Postgame: Doumit hit slider when it mattered
- Blog Post by: Phil Miller
- July 13, 2013 - 6:44 PM
NEW YORK -- Lots of leftovers from Saturday's matinee at Yankee Stadium, a rare (lately) Twins' win:
Ryan Doumit was impressed with Phil Hughes' backdoor slider, the pitch that the Yankee' righthander repeatedly looped across the plate against Twins' lefthanded batters. So impressed, in fact, that he knew it was coming with two strikes in the seventh inning. So he hit it out.
"That's a very effective pitch for him. It's the first time I've faced Hughes where he's thrown that backdoor slider. It was nasty," said Doumit, who struck out twice when he was startled to see the pitch start outside and then dart across the inside corner.
"He would get a couple of strikes and backdoor the slider," manager Ron Gardenhire said. "We know that's what he does. When he was in Minnesota [10 days ago], he was really pounding us in and then going to the backdoor slider."
Three times might be too man, though. On Doumit's third at-bat, "I kind of thought back to how he's pitched me and how he's been pitching everybody else," Doumit said. "I thought [there was a] pretty good chance I might get a slider."
After two fastballs ran the count to 1-1, Hughes started trying it, throwing three in a row, one fouled back. On 2-2, "I told myself, 'see it up.' I got one that I could put a good part of the bat on," Doumit said.
The result was a line shot into the lower deck in right, breaking the 1-1 tie and sending the Twins to their first victory in a week.
"That one got the middle part of the plate," Gardenhire said. "In this ballpark, that's a homer. Good ballpark for him to do that in."
Doumit made a big defensive play, too, foiling a double-steal by throwing out Yankees baserunner Zoilo Almonte at second base before Vernon Wells could race home from third.
"That came from the bench," Doumit said of the decision to throw to second base, rather than play it safe by holding the ball. "First and third situation, I always look at Gardy, he gives the sign. He gave me the throw-through, and on that, the shortstop is supposed to come up, if he sees the guy breaking for home, to cut it off and throw home."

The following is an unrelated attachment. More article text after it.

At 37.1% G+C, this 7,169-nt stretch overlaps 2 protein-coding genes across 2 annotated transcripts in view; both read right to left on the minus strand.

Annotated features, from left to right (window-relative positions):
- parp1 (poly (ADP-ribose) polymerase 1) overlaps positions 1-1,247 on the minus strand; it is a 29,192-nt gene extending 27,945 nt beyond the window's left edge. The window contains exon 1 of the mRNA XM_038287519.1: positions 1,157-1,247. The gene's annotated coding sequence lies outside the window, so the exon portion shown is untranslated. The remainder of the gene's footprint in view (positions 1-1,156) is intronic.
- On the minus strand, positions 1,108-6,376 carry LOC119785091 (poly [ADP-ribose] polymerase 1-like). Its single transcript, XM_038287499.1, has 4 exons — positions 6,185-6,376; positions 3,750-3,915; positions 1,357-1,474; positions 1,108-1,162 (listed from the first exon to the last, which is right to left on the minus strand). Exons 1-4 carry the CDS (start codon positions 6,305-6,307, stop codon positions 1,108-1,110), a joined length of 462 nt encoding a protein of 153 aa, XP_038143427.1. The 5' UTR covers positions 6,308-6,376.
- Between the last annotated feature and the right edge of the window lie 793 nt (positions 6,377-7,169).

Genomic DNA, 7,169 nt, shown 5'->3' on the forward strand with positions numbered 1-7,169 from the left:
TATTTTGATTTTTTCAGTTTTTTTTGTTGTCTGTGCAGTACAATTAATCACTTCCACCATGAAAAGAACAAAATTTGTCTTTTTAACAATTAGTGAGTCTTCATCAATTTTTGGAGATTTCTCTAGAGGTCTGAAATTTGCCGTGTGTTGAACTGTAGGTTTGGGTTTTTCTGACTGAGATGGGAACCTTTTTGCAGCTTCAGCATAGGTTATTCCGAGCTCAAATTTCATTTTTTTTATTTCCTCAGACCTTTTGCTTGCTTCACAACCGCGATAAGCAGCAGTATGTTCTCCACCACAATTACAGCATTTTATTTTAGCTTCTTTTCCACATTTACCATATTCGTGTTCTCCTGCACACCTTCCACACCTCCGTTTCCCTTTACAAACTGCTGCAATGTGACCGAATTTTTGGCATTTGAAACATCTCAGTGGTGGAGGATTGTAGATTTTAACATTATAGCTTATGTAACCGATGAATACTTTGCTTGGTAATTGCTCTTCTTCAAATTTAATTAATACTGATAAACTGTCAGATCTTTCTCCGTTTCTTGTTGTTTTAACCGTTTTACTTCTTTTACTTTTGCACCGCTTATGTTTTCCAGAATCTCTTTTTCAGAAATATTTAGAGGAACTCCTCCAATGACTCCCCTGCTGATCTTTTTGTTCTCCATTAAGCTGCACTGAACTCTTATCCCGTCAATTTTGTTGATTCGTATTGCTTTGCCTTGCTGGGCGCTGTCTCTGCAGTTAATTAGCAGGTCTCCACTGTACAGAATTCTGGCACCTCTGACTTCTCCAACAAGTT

Pedro Florimon, seeing Wells break late from third, let the throw go through, and Brian Dozier easily tagged out Alimonte.
"He thought we had plenty of time to get Almonte," Doumit said. "Good play."
Casey Fien threw his best breaking ball in the eighth inning. Which wasn't a great idea, since he was throwing to second base.
But Pedro Florimon made a stretching catch and saved the play, helping Fien pitch a scoreless inning.
The play started with Ichiro Suzuki on first base, when Robinson Cano tapped back to the mound.
"I grabbed the ball. I was just trying to be quick with it because I knew Ichiro was running. But I just gripped the ball wrong," Fien said. "I even tried to adjust mid-throw, because I knew it was going to cut. Thank goodness I didn't throw it [directly] at him, because it would have gone into center field."
Florimon caught it with his toe barely on the bag, then tried to relay the ball to first, but it dribbled slowly toward Justin Morneau. Cano was safe, but the lead runner was out.
"Just the catch alone was awesome," Fien said of Florimon's play. "As long as he didn't throw it away, it was all right with me."
Fien, by the way, has 30 relatives in town for the series, part of an informal family reunion.
The Twins have not heard yet about any fine for Justin Morneau, Terry Ryan said, but the general manager said he was impressed by his first baseman's actions after his momentary tantrum on Friday.
"On his behalf, I think he did a good job of getting under control. He's got respect for the game, and whatever happens, he'll accept it," Ryan said.
Most impressive, he added: Morneau threw his bat, but then composed himself and picked it up.
"The man picked that bat up. Here's a guy that's an MVP, he was going through a difficult at-bat there," Ryan said. "I think that was a tremendous response. I respect that a lot."
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